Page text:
Donald Trump's campaign manager, Kellyanne Conway, conceded Sunday their campaign was trailing.
"We are behind," she said, offering as an explanation several advantages Hillary Clinton has, including a lopsided ad war heavily tilted her way and all-star surrogates, starting with President Obama, campaigning with her.
"Our advantage is that Donald Trump is just going to continue to take the case directly to the people. He doesn't expect to be able to cut through the noise or the silence and the way we're treated by some," she said.
President Obama, who in recent weeks has crisscrossed the country rallying supporters for Hillary Clinton, focused his message Sunday on Nevada’s Senate contest, one of the most competitive races in the country.
With early voting underway in the state, Obama urged supporters to get out to the polls and support the state’s former attorney general, Catherine Cortez Masto, who is vying for the seat being vacated by her mentor, Senate Minority Leader Harry Reid.
Obama castigated her opponent, Rep. Joe Heck, for his past support of Donald Trump, the Republican presidential nominee.
Hillary Clinton inserted a sly remark near the end of her speech from a Baptist church pulpit here Sunday, telling the crowd, “I’m not going to tell you who to vote for.”
She didn’t need to, of course. The black congregants who packed the pews laughed and applauded, and when Clinton finished speaking, they said goodbye with the same standing ovation with which they had greeted her.
Driving up turnout among black voters is a key element of Clinton’s campaign strategy in North Carolina. At an estimated one-quarter of this year’s electorate, African Americans are a larger percentage here than in any other traditional battleground state.
Here’s another way of looking at the Chicago Cubs’ championship drought: The last time the North Siders won the World Series, women did not have a universal right to vote in the United States.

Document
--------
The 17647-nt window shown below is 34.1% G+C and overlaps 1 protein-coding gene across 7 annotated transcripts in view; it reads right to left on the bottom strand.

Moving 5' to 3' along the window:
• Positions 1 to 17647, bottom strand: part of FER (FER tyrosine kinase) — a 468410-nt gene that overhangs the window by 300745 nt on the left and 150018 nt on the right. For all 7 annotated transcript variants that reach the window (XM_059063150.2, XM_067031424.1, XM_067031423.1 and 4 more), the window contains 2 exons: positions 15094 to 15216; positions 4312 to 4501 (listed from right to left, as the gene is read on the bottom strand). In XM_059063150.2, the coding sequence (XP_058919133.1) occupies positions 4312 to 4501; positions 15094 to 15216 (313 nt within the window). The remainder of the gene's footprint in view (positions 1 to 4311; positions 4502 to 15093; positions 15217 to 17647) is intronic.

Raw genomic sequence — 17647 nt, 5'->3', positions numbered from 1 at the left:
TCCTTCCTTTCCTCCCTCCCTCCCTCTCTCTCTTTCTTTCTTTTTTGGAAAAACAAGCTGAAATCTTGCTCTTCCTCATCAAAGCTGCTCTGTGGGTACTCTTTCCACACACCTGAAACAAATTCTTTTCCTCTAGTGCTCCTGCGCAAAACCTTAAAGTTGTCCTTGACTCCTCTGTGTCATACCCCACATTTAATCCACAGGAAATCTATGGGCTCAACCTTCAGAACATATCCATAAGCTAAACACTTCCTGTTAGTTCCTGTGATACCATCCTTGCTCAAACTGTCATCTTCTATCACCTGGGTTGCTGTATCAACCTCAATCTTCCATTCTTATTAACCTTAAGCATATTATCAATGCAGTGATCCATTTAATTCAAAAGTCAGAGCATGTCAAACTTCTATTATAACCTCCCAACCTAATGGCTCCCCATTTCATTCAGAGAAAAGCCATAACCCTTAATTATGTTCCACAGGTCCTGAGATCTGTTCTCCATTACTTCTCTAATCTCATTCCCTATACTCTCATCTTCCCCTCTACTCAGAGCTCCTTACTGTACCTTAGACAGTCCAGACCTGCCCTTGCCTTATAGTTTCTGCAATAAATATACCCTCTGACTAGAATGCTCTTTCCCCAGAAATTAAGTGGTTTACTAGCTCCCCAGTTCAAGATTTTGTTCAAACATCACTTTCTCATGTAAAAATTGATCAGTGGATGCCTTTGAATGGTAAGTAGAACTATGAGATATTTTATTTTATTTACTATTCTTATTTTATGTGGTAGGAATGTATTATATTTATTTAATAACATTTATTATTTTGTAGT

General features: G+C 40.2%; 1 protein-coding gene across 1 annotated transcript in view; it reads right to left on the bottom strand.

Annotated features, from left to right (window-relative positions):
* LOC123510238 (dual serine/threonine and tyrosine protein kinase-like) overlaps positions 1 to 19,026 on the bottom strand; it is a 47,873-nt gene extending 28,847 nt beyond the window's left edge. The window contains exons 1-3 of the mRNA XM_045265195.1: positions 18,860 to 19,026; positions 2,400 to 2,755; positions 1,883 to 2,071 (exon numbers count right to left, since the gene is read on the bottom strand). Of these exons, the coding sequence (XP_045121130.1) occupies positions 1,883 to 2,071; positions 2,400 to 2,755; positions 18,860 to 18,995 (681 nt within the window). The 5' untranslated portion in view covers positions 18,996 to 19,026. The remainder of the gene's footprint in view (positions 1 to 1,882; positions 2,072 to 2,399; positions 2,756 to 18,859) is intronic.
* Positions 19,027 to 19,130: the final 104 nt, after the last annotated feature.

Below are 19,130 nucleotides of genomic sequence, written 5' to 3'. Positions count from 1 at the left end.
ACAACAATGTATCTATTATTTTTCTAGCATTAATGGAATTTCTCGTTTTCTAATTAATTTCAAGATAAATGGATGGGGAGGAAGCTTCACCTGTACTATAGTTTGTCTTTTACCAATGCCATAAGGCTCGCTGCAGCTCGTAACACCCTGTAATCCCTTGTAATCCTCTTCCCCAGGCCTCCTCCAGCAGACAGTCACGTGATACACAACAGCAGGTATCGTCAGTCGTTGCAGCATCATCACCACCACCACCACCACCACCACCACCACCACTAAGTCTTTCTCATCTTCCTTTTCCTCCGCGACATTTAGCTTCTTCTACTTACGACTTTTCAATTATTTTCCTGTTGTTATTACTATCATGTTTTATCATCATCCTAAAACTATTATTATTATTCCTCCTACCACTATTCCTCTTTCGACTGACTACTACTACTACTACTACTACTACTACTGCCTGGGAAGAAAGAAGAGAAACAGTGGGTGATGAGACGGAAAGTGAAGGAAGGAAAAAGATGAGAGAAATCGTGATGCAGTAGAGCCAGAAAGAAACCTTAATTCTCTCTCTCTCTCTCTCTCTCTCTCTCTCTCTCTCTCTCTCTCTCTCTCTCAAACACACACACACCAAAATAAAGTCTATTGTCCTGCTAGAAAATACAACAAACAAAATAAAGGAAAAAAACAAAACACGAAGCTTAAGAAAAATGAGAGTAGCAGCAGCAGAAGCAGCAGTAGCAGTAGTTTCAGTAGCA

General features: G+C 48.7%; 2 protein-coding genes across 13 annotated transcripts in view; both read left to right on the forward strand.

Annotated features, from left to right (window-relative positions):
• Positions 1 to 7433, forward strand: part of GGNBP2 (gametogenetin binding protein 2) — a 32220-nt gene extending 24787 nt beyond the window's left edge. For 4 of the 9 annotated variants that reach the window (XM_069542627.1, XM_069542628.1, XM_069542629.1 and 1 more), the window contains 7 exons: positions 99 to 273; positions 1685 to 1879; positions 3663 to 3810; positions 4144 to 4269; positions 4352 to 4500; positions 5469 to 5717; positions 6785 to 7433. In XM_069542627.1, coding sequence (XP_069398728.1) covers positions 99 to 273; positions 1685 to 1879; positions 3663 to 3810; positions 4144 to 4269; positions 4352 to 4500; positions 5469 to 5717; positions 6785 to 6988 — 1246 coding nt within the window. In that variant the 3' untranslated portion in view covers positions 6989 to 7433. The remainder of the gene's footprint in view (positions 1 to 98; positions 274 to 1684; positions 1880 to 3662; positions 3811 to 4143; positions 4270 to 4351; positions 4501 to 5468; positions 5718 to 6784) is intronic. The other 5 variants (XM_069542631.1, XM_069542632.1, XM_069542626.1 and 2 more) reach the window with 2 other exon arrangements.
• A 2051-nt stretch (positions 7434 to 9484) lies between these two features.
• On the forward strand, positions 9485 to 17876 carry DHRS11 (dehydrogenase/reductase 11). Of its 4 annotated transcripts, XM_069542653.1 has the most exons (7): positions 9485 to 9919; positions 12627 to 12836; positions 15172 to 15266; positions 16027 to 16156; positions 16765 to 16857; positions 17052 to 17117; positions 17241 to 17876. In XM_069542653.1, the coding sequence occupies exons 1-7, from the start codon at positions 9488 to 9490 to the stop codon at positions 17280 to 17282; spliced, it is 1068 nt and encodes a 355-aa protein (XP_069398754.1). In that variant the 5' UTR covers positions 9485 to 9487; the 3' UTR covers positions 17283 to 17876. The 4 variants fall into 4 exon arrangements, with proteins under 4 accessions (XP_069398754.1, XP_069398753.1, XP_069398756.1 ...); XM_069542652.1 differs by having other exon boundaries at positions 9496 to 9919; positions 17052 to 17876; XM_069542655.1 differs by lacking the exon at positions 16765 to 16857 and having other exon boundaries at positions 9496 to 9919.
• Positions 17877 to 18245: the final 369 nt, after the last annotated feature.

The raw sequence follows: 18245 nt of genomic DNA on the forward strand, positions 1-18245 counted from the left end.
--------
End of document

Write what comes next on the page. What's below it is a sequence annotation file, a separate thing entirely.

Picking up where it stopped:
And so this picture posted Saturday night by Hillary Clinton’s traveling press secretary has an added sense of history, as the first woman ever nominated for president by a major party watched her hometown Cubs clinch their berth in the Fall Classic.
Clinton was campaigning in Philadelphia on Saturday as the Cubs hosted the Los Angeles Dodgers in Game 6 of the National League Championship Series. One of Clinton’s aides and a big Cubs fan, Connolly Keigher, was livestreaming the final inning on her phone as they traveled back to the campaign plane, watching the double play that ended the 71-year pennant drought at the speed of a motorcade ride.
A top Donald Trump supporter compared the stream of allegations of sexual assault against the Republican nominee to a form of torture.
“He’s been waterboarded by these issues,” former Arizona Gov. Jan Brewer said on CNN’s “State of the Union.” “It seems like it’s really been kind of somewhat of a put-up oppression of Donald Trump from all of these people.”
The remark came in response to a question about why the Trump had pledged on Saturday, in what was billed as a major policy address, to file suit against his accusers once the election is over.
A presidential candidate needs 270 electoral votes to win the White House. Most states predictably vote red or blue, but a small handful swing either way and make up the main election battlegrounds. What does it take to win the presidency?